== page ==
- Working closely with the management to develop a Tax strategy
- Group-wide awareness of taxes and training programmes
- Robust documentation
- Ensuring tax regulatory compliance
- Being a point of contact between the external consultants and different internal stakeholders
- Liaising with government authorities in case of audits, etc.
According to Nibale Hamdan, Tax Director of L’Oreal Middle East (GCC, Levant, Morocco & Pakistan Region)–
“It is very important to have an in-house tax function. From laying down the tax framework, to working with CFO on tax strategies, knowing your tax rights, managing internal and external stakeholders, managing tax audits, liaising with different departments for cross border transactions including M&A, an internal tax specialist touches upon different aspects of the business.”
“Tax upskilling and training outside the tax function is important i.e. running workshops and training programs across the organisation as different stakeholders must have the tax knowledge to be able to handle their areas of operations.”
In the coming years, tax disputes and litigation are going to be on the rise as the tax laws mature.
For large corporates, it becomes even more important to have a well-established tax function in place as it is not worth risking its reputation.
External consultants or in-house tax function?
To my mind, this is not a question of either-or, as both are equally important in their own ways.
Given the tax laws are still evolving, tax advisors are able to provide an unbiased view and advise businesses on best practices based on their extensive experience in different jurisdictions.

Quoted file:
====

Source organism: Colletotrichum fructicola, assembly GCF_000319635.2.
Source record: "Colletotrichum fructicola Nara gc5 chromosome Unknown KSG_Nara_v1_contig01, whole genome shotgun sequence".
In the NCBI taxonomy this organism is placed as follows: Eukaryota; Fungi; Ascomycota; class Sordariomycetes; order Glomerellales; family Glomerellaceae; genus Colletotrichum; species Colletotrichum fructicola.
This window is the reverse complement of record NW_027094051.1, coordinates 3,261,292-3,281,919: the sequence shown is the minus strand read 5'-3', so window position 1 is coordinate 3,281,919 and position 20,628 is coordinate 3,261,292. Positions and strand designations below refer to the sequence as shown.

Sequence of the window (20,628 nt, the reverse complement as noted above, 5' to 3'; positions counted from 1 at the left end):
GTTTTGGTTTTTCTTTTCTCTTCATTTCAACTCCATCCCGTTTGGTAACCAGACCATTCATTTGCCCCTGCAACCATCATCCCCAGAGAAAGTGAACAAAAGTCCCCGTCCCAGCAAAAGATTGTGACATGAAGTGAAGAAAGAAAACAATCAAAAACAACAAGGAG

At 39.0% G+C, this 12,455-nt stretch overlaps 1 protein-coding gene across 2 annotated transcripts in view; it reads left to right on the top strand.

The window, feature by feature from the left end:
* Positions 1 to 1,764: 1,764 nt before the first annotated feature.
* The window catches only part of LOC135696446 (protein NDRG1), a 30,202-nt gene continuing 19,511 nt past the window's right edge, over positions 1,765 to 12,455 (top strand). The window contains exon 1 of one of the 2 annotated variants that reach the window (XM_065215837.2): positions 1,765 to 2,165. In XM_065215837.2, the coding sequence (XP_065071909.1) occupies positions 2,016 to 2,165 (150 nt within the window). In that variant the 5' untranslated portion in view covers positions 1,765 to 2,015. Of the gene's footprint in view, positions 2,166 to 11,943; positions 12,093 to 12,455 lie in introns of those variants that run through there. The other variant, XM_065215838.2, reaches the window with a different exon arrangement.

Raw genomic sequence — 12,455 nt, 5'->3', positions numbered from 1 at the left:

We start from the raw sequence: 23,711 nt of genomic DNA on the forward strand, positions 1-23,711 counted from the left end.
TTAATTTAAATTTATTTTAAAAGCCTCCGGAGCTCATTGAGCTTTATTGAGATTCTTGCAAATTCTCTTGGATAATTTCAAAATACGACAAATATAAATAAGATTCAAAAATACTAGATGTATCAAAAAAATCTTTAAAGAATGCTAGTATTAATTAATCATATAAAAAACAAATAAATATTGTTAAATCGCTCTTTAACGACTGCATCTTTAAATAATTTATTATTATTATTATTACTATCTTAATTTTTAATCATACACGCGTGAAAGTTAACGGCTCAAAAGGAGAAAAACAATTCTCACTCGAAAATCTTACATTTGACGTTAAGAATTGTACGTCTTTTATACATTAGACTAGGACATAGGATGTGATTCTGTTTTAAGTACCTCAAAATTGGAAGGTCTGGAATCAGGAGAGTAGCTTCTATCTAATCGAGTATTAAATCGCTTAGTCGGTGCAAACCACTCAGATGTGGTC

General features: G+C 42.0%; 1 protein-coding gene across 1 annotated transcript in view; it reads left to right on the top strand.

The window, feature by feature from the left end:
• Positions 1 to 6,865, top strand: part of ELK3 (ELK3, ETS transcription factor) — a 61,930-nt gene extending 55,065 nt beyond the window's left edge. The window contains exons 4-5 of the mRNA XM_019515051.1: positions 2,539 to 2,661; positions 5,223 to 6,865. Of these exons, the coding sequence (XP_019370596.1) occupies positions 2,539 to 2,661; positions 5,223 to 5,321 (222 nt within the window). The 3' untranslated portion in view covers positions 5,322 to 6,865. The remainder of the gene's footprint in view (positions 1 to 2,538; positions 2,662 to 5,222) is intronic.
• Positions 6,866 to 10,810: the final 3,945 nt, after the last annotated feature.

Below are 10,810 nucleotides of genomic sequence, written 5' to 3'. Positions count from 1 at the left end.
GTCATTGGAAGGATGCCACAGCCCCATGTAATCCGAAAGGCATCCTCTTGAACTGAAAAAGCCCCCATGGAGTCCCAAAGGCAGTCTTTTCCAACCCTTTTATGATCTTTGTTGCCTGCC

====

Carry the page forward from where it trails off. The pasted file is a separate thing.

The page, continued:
But at the same time, this does not dilute the importance of having an internal tax advisor.
An in-depth knowledge of the business is crucial for identifying the key risk and impact areas, which, at times, could be a limitation of an external consultant.
This is highly relevant in case of specialized areas of tax like Transfer Pricing. Transfer Pricing is a classic case where both in-house and external consultants can work in synergy.
“The modern corporate landscape demands dedicated and skilled in-house tax business partners. While waiting for regional finance talent to catch up, the winning formula may lie in this blend of internal expertise and external support—a dynamic strategy ensuring compliance and strategic finesse.”
- Nitin Agarwal, Director of Taxation at Majid Al Futtaim Retail.
I fully appreciate that developing an in-house tax function would require investment and commitment on part of the management. If we were to do a cost-benefit analysis, the benefits would surely outweigh the costs in the longer run.
With a growing focus on ESG, tax reporting is gaining a lot of importance and an in-house specialist would contribute towards this immensely.
Tax technology is going to be the future of taxes. There have been tremendous developments in automation and digitalization of the tax compliance and reporting processes.
To cope up with these changes and to ensure a successful implementation of tax technology projects, there has to be a tax person who would act as a link between tax advisors and internal IT departments.